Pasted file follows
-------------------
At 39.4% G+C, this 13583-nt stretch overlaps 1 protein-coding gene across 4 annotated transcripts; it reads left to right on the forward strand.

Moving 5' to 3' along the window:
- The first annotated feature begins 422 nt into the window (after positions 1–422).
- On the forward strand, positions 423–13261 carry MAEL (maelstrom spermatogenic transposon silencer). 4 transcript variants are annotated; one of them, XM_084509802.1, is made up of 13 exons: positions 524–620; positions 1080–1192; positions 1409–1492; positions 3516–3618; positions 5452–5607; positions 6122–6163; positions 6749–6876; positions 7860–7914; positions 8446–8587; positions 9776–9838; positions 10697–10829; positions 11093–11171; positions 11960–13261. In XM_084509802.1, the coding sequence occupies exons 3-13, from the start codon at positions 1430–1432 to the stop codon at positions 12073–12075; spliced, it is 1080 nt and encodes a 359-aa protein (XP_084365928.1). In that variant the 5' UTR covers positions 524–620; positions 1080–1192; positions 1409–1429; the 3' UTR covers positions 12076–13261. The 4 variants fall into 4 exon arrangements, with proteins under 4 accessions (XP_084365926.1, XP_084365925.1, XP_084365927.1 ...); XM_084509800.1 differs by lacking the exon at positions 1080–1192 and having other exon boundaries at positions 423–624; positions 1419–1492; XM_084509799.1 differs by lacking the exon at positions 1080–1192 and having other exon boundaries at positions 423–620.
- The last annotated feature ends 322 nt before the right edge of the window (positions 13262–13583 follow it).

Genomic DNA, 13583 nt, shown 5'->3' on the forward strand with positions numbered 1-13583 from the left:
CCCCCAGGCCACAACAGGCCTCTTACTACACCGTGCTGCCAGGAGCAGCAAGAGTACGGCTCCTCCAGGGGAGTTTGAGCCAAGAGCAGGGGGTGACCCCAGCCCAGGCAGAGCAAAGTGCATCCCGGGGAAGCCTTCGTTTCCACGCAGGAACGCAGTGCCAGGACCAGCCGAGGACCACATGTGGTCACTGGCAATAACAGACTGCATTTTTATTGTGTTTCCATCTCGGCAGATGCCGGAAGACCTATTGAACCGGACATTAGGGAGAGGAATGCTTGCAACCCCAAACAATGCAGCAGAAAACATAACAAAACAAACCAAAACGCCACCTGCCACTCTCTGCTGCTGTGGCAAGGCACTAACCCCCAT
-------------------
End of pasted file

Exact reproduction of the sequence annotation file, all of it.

At 39.4% G+C, this 13583-nt stretch overlaps 1 protein-coding gene across 4 annotated transcripts; it reads left to right on the forward strand.

Moving 5' to 3' along the window:
- The first annotated feature begins 422 nt into the window (after positions 1–422).
- On the forward strand, positions 423–13261 carry MAEL (maelstrom spermatogenic transposon silencer). 4 transcript variants are annotated; one of them, XM_084509802.1, is made up of 13 exons: positions 524–620; positions 1080–1192; positions 1409–1492; positions 3516–3618; positions 5452–5607; positions 6122–6163; positions 6749–6876; positions 7860–7914; positions 8446–8587; positions 9776–9838; positions 10697–10829; positions 11093–11171; positions 11960–13261. In XM_084509802.1, the coding sequence occupies exons 3-13, from the start codon at positions 1430–1432 to the stop codon at positions 12073–12075; spliced, it is 1080 nt and encodes a 359-aa protein (XP_084365928.1). In that variant the 5' UTR covers positions 524–620; positions 1080–1192; positions 1409–1429; the 3' UTR covers positions 12076–13261. The 4 variants fall into 4 exon arrangements, with proteins under 4 accessions (XP_084365926.1, XP_084365925.1, XP_084365927.1 ...); XM_084509800.1 differs by lacking the exon at positions 1080–1192 and having other exon boundaries at positions 423–624; positions 1419–1492; XM_084509799.1 differs by lacking the exon at positions 1080–1192 and having other exon boundaries at positions 423–620.
- The last annotated feature ends 322 nt before the right edge of the window (positions 13262–13583 follow it).

Genomic DNA, 13583 nt, shown 5'->3' on the forward strand with positions numbered 1-13583 from the left:
CCCCCAGGCCACAACAGGCCTCTTACTACACCGTGCTGCCAGGAGCAGCAAGAGTACGGCTCCTCCAGGGGAGTTTGAGCCAAGAGCAGGGGGTGACCCCAGCCCAGGCAGAGCAAAGTGCATCCCGGGGAAGCCTTCGTTTCCACGCAGGAACGCAGTGCCAGGACCAGCCGAGGACCACATGTGGTCACTGGCAATAACAGACTGCATTTTTATTGTGTTTCCATCTCGGCAGATGCCGGAAGACCTATTGAACCGGACATTAGGGAGAGGAATGCTTGCAACCCCAAACAATGCAGCAGAAAACATAACAAAACAAACCAAAACGCCACCTGCCACTCTCTGCTGCTGTGGCAAGGCACTAACCCCCAT